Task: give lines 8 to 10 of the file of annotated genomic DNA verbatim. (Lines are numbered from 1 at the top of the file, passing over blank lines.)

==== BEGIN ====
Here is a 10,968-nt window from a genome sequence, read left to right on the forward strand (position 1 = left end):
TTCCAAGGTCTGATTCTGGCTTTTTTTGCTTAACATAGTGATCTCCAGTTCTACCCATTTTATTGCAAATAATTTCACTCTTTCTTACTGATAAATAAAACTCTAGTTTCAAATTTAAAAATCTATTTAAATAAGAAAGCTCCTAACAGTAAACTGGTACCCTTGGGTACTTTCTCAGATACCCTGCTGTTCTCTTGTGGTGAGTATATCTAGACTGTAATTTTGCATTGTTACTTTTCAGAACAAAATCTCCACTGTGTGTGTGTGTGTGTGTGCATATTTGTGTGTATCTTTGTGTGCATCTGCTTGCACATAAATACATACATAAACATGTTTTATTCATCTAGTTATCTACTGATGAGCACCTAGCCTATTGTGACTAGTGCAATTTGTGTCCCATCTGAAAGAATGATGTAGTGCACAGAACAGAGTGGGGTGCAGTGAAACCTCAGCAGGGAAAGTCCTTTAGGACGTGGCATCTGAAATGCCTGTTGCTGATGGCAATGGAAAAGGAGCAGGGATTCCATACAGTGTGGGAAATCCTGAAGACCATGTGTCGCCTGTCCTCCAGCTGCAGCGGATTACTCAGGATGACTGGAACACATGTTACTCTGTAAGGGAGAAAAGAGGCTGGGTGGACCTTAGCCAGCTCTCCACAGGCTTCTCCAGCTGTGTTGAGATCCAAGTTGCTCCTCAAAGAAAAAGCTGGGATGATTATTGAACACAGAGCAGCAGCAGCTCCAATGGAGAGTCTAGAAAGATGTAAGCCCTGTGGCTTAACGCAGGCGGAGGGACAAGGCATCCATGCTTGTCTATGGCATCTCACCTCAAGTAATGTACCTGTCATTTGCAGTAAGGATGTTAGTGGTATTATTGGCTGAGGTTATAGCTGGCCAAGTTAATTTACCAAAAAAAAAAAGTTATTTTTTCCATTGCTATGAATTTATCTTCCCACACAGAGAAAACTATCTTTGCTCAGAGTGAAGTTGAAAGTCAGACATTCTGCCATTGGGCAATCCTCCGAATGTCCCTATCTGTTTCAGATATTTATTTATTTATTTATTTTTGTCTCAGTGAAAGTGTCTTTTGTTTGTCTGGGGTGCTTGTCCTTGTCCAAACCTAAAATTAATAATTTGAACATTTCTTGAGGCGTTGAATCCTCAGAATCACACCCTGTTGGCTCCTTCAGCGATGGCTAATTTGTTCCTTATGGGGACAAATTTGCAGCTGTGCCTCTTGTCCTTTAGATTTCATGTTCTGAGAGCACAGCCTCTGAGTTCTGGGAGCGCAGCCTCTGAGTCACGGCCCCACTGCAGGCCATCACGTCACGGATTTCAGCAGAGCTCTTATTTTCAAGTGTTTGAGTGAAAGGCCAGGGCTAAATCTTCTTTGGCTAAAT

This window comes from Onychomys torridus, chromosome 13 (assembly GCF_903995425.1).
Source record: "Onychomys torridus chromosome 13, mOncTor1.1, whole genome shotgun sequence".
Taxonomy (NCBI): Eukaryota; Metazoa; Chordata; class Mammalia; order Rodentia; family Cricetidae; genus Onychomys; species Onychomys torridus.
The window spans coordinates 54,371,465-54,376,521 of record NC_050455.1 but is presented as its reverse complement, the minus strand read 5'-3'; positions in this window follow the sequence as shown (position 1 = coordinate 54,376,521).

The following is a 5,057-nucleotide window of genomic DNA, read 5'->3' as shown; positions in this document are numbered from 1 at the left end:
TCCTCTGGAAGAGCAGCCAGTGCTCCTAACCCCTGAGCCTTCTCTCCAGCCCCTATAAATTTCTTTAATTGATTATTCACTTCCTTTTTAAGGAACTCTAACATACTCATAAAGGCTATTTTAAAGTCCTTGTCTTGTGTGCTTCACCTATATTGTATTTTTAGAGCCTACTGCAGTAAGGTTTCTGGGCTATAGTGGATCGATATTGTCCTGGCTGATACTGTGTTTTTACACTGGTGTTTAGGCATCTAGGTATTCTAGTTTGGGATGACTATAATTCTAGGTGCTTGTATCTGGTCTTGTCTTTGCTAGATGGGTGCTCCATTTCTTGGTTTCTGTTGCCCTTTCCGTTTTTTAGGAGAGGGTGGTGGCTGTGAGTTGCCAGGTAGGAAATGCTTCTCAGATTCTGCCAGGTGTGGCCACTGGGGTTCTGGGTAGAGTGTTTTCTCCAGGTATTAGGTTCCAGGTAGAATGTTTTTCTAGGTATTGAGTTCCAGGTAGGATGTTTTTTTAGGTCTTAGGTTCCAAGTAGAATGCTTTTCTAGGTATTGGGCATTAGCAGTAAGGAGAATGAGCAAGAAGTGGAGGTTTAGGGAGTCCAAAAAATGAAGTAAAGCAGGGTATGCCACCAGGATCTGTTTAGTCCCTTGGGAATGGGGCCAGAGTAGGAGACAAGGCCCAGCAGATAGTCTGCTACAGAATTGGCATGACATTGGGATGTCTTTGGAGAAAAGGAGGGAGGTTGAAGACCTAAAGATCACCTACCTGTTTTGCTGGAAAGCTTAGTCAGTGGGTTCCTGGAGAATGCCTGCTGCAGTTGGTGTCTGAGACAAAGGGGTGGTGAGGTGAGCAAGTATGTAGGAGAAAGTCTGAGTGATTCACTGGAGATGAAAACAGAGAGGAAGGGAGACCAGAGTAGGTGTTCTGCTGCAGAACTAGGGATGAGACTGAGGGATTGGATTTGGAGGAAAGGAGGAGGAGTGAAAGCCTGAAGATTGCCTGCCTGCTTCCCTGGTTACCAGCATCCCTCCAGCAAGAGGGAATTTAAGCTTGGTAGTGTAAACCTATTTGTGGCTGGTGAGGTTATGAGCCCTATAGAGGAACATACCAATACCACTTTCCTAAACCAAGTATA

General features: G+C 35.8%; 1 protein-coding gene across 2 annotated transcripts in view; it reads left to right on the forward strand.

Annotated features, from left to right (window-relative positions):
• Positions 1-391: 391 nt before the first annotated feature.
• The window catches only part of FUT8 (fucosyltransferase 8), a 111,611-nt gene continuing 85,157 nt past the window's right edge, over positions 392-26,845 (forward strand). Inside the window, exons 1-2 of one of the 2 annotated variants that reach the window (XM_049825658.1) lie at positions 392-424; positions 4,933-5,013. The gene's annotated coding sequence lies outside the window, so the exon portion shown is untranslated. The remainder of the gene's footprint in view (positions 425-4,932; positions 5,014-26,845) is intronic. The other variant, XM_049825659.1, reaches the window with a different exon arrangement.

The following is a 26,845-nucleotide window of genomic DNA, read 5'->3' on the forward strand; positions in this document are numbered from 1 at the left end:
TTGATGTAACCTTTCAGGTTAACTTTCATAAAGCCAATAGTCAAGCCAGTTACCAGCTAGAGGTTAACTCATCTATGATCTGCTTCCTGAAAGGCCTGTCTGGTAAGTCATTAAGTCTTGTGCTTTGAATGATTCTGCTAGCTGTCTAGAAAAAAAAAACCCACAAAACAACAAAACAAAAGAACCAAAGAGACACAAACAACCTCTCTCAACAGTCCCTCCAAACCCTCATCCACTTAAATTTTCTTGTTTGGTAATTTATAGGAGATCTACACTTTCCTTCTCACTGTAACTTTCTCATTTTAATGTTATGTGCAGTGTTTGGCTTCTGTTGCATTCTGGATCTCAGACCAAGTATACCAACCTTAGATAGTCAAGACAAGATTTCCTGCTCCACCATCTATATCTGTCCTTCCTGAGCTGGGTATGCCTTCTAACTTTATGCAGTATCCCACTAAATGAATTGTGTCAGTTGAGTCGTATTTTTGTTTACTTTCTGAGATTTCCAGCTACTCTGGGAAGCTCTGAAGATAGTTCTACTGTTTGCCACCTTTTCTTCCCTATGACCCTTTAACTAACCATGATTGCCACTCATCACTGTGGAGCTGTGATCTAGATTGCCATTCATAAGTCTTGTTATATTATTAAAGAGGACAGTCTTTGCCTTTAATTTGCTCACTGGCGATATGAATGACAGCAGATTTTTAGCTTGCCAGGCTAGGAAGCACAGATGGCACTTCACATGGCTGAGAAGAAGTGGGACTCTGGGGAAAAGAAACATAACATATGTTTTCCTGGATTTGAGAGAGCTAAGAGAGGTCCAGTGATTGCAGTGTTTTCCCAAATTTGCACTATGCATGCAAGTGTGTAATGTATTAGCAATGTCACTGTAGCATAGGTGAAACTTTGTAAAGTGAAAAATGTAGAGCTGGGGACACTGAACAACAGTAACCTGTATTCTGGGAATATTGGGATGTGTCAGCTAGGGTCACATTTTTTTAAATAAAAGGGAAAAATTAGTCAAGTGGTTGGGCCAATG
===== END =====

TCCTCTGGAAGAGCAGCCAGTGCTCCTAACCCCTGAGCCTTCTCTCCAGCCCCTATAAATTTCTTTAATTGATTATTCACTTCCTTTTTAAGGAACTCTAACATACTCATAAAGGCTATTTTAAAGTCCTTGTCTTGTGTGCTTCACCTATATTGTATTTTTAGAGCCTACTGCAGTAAGGTTTCTGGGCTATAGTGGATCGATATTGTCCTGGCTGATACTGTGTTTTTACACTGGTGTTTAGGCATCTAGGTATTCTAGTTTGGGATGACTATAATTCTAGGTGCTTGTATCTGGTCTTGTCTTTGCTAGATGGGTGCTCCATTTCTTGGTTTCTGTTGCCCTTTCCGTTTTTTAGGAGAGGGTGGTGGCTGTGAGTTGCCAGGTAGGAAATGCTTCTCAGATTCTGCCAGGTGTGGCCACTGGGGTTCTGGGTAGAGTGTTTTCTCCAGGTATTAGGTTCCAGGTAGAATGTTTTTCTAGGTATTGAGTTCCAGGTAGGATGTTTTTTTAGGTCTTAGGTTCCAAGTAGAATGCTTTTCTAGGTATTGGGCATTAGCAGTAAGGAGAATGAGCAAGAAGTGGAGGTTTAGGGAGTCCAAAAAATGAAGTAAAGCAGGGTATGCCACCAGGATCTGTTTAGTCCCTTGGGAATGGGGCCAGAGTAGGAGACAAGGCCCAGCAGATAGTCTGCTACAGAATTGGCATGACATTGGGATGTCTTTGGAGAAAAGGAGGGAGGTTGAAGACCTAAAGATCACCTACCTGTTTTGCTGGAAAGCTTAGTCAGTGGGTTCCTGGAGAATGCCTGCTGCAGTTGGTGTCTGAGACAAAGGGGTGGTGAGGTGAGCAAGTATGTAGGAGAAAGTCTGAGTGATTCACTGGAGATGAAAACAGAGAGGAAGGGAGACCAGAGTAGGTGTTCTGCTGCAGAACTAGGGATGAGACTGAGGGATTGGATTTGGAGGAAAGGAGGAGGAGTGAAAGCCTGAAGATTGCCTGCCTGCTTCCCTGGTTACCAGCATCCCTCCAGCAAGAGGGAATTTAAGCTTGGTAGTGTAAACCTATTTGTGGCTGGTGAGGTTATGAGCCCTATAGAGGAACATACCAATACCACTTTCCTAAACCAAGTATA

General features: G+C 35.8%; 1 protein-coding gene across 2 annotated transcripts in view; it reads left to right on the forward strand.

Annotated features, from left to right (window-relative positions):